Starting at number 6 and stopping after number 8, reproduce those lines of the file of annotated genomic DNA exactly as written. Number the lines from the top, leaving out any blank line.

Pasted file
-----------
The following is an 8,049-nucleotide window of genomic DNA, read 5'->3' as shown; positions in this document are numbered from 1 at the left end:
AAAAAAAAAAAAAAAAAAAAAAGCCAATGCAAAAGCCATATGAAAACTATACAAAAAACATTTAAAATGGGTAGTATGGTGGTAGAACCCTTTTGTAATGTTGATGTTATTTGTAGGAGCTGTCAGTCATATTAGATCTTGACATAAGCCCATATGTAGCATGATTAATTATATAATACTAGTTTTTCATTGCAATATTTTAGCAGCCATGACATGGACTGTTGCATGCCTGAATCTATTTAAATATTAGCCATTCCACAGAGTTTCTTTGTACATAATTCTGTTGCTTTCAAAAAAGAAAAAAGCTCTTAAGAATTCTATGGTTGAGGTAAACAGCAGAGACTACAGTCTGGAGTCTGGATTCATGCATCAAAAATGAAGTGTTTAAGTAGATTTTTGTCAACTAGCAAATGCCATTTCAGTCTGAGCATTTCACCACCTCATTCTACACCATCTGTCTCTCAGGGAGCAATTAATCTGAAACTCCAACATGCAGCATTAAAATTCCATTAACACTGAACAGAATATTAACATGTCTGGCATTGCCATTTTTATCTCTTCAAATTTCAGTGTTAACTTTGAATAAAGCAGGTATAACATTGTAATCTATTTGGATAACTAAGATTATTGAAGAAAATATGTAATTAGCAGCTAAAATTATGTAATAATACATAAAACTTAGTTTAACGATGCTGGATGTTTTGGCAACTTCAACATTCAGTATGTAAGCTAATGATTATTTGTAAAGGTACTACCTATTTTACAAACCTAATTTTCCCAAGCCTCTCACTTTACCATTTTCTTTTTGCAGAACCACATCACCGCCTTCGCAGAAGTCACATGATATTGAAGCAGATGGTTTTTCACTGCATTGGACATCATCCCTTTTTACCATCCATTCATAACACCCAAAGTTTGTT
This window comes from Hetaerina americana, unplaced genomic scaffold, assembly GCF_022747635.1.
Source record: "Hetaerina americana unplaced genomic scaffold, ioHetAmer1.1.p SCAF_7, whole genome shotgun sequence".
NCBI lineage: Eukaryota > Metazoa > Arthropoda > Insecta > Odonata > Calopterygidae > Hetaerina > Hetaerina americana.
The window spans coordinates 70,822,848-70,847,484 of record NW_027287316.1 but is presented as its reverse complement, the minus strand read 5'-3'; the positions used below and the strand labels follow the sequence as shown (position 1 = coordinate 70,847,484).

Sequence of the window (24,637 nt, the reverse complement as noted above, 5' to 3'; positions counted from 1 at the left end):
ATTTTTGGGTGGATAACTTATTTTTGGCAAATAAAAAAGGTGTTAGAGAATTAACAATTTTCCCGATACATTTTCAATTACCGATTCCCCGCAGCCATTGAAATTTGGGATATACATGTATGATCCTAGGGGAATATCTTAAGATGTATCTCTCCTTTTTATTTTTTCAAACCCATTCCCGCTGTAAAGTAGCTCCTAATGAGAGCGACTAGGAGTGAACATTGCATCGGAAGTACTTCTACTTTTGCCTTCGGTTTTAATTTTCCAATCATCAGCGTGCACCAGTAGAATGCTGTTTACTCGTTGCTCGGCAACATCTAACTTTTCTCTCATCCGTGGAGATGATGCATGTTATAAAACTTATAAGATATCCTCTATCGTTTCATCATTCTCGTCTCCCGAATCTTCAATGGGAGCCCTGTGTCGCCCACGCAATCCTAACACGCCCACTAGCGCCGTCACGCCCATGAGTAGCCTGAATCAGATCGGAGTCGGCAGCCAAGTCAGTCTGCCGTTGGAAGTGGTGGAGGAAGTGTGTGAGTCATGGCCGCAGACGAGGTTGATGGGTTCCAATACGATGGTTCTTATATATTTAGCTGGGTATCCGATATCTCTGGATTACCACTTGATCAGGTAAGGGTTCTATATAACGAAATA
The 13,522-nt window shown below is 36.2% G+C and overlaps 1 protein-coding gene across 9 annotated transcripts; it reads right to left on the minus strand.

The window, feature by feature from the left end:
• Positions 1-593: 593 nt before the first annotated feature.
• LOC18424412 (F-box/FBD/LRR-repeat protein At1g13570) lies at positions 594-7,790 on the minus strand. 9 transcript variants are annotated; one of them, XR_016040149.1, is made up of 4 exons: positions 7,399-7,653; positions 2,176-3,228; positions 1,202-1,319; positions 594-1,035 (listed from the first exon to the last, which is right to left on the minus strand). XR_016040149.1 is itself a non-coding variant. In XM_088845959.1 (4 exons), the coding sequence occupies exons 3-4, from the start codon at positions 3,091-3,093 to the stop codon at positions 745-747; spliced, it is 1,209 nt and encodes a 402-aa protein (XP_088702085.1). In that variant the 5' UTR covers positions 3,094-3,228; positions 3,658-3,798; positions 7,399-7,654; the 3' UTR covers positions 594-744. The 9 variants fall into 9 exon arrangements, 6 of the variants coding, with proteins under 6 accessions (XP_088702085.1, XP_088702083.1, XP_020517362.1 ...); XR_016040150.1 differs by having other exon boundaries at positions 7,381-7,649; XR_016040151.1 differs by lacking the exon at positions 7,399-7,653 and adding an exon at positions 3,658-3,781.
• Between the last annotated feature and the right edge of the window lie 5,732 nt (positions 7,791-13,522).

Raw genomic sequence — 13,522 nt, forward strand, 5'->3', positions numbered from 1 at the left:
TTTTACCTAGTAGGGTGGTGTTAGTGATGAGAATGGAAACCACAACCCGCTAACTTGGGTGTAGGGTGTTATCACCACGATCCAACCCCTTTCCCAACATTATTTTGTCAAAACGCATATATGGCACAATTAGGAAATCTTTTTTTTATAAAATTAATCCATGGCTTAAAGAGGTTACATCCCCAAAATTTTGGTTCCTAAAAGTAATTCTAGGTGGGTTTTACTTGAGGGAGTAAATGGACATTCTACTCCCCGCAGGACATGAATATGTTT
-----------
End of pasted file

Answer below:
The window spans coordinates 70,822,848-70,847,484 of record NW_027287316.1 but is presented as its reverse complement, the minus strand read 5'-3'; the positions used below and the strand labels follow the sequence as shown (position 1 = coordinate 70,847,484).

Sequence of the window (24,637 nt, the reverse complement as noted above, 5' to 3'; positions counted from 1 at the left end):
ATTTTTGGGTGGATAACTTATTTTTGGCAAATAAAAAAGGTGTTAGAGAATTAACAATTTTCCCGATACATTTTCAATTACCGATTCCCCGCAGCCATTGAAATTTGGGATATACATGTATGATCCTAGGGGAATATCTTAAGATGTATCTCTCCTTTTTATTTTTTCAAACCCATTCCCGCTGTAAAGTAGCTCCTAATGAGAGCGACTAGGAGTGAACATTGCATCGGAAGTACTTCTACTTTTGCCTTCGGTTTTAATTTTCCAATCATCAGCGTGCACCAGTAGAATGCTGTTTACTCGTTGCTCGGCAACATCTAACTTTTCTCTCATCCGTGGAGATGATGCATGTTATAAAACTTATAAGATATCCTCTATCGTTTCATCATTCTCGTCTCCCGAATCTTCAATGGGAGCCCTGTGTCGCCCACGCAATCCTAACACGCCCACTAGCGCCGTCACGCCCATGAGTAGCCTGAATCAGATCGGAGTCGGCAGCCAAGTCAGTCTGCCGTTGGAAGTGGTGGAGGAAGTGTGTGAGTCATGGCCGCAGACGAGGTTGATGGGTTCCAATACGATGGTTCTTATATATTTAGCTGGGTATCCGATATCTCTGGATTACCACTTGATCAGGTAAGGGTTCTATATAACGAAATA